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Selling and marketing

 

Direct marketing by telephone, email, text message, fax and post

In this section:

Introduction


CAP Code


Legaleze guidance to marketing compliance


Preference and list cleaning services


Privacy and Electronic Communications (EC Directive) Regulations

  Automated calling

  Unsolicited telephone calls
  Emails and text messages
  Fax communications
  Direct mail


Enforcement

Introduction

Direct marketing by telephone, email, text message, fax and post is subject to trade-led regulation under the CAP Code. In addition, trade bodies, notably the Direct Marketing Association and the Direct Selling Association. seek to enforce best practice marketing standards via their codes of practice.

Regarding statutory regulation, the Privacy and Electronic Communications (EC Directive) Regulations 2003 (“PECR”) regulate the selling and marketing of goods and services via email, text message, telephone and fax and these are covered on this page. Marketers must also comply with the Consumer Protection from Unfair Trading Regulations 2008 - see Advertising to consumer regulations - and with data protection requirements - see Data protection in relation to marketing.

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By definition, direct mail promotion is not regulated by PECR but is covered on a self-regulatory basis by the Advertising Codes and by the Direct Marketing Association and the Direct Selling Association.

Further reading: Information Commissioner’s Office guidance: look in the Guidance Index under “marketing”

CAP Code


The CAP Code (see also Advertising Codes) has a specific section on Database Practice which should be observed in connection with the use of databases of potential customers used for direct marketing. The rules go beyond the legal requirements (see below: Privacy and Electronic Communications (EC Directive) Regulations 2003 and the Data Protection Act).

The CAP Code requires among other things that:


* Personal information must always be held securely and must be safeguarded against unauthorised use, disclosure, alteration or destruction.


* Marketers must not make persistent and unwanted marketing communications by telephone, fax, mail, e-mail or other remote media.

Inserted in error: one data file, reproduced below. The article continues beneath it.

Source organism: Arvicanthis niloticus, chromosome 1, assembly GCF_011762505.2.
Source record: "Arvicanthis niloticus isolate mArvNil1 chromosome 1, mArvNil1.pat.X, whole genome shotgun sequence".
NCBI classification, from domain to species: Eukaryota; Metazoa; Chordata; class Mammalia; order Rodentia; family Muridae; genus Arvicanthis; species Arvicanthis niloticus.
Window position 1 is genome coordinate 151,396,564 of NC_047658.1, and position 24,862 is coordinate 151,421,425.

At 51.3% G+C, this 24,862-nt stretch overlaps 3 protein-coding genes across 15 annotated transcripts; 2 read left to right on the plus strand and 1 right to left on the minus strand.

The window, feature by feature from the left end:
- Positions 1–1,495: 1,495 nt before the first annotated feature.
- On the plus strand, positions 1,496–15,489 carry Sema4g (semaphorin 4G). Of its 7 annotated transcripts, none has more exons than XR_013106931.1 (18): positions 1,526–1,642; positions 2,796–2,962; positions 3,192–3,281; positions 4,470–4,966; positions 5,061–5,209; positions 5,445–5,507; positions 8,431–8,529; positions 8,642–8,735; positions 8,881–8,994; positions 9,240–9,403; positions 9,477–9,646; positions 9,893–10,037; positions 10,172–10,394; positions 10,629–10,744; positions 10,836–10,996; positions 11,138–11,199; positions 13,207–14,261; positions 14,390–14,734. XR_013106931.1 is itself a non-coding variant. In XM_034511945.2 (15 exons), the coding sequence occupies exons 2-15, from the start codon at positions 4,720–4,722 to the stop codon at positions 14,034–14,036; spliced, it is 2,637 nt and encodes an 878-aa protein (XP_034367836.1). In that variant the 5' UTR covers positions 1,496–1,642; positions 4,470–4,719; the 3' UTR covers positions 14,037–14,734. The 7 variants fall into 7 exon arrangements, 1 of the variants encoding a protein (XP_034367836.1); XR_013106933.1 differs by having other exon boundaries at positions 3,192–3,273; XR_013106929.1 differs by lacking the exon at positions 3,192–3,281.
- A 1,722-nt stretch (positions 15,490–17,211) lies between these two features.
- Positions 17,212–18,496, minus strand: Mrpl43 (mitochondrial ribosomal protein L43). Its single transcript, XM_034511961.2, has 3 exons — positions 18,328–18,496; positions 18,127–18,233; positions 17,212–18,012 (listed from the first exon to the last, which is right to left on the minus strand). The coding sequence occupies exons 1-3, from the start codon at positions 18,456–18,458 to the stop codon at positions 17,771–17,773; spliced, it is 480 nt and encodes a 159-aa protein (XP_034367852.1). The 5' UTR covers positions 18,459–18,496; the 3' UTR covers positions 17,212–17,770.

* Marketing communications are suitable for those they target.


* Marketing communications are not sent unsolicited to consumers if explicit consent is required.


* Anyone who has been notified to them as dead is not contacted again and the notifier is referred to the relevant preference service.


* Marketing communications are not sent to consumers who have asked not to receive them or, if relevant, who have not had the opportunity to object to receiving them.


* Databases are accurate and up-to-date and that reasonable requests for corrections to personal information are effected within 60 days.


* Databases have been run against relevant suppression files within a suitable period.


* Marketing communications sent by electronic mail (but not those sent by Bluetooth technology) must contain the marketer’s full name (or, in the case of SMS messages, a recognisable abbreviation) and a valid address;to which recipients can send opt-out requests.


* Fax and non-live-sound automated-call marketing communications must contain the marketer’s full name and a valid address or freephone number to which recipients can send opt-out requests.


* Explicit consent of consumers is required before sending marketing communications by fax or by electronic mail (excluding by Bluetooth technology) but marketers may send unsolicited marketing about their similar products to those whose data they have obtained during, or in negotiations for, a sale (but Data marketers must tell those consumers they may opt out of receiving future marketing communications both when they collect the data and at every subsequent occasion they send out marketing communications. Marketers must give consumers a simple means to do so).


* Explicit consent of consumers is required before sending non-live-sound marketing communications by automated calling systems.


* Explicit consent is not required when marketing business products by fax or by electronic mail to corporate subscribers, including to their named employees.

Legaleze guidance


in practice, in order to ensure compliance with the CAP Code and the relevant statutory rules, marketers should take the following steps in relation to marketing lists:
All marketing lists
* Remove duplicate entries (“de-dupping”)
* Acquire and maintain lists in accordance with the CAP Code and Data Protection Act (see Data Protection)
* Remove “gone away” addresses and deceased persons (see below - Preference and list cleaning services)
Direct mailing lists:
* Check against the Mailing Preference Service in order to remove persons who have registered their wish not to receive marketing communications (unless they have told you otherwise).See below – Preference and list cleaning services
Telephone lists
* Check against the Telephone Preference Service to remove persons who have registered their wish not to receive marketing telephone calls (unless they have informed you otherwise). See below - Preference and list cleaning services
Fax lists
* Check against the Facsimile Preference Service to remove persons who have registered their wish not to receive marketing fax communications (unless they have informed you otherwise). See below - Preference and list cleaning services
Email lists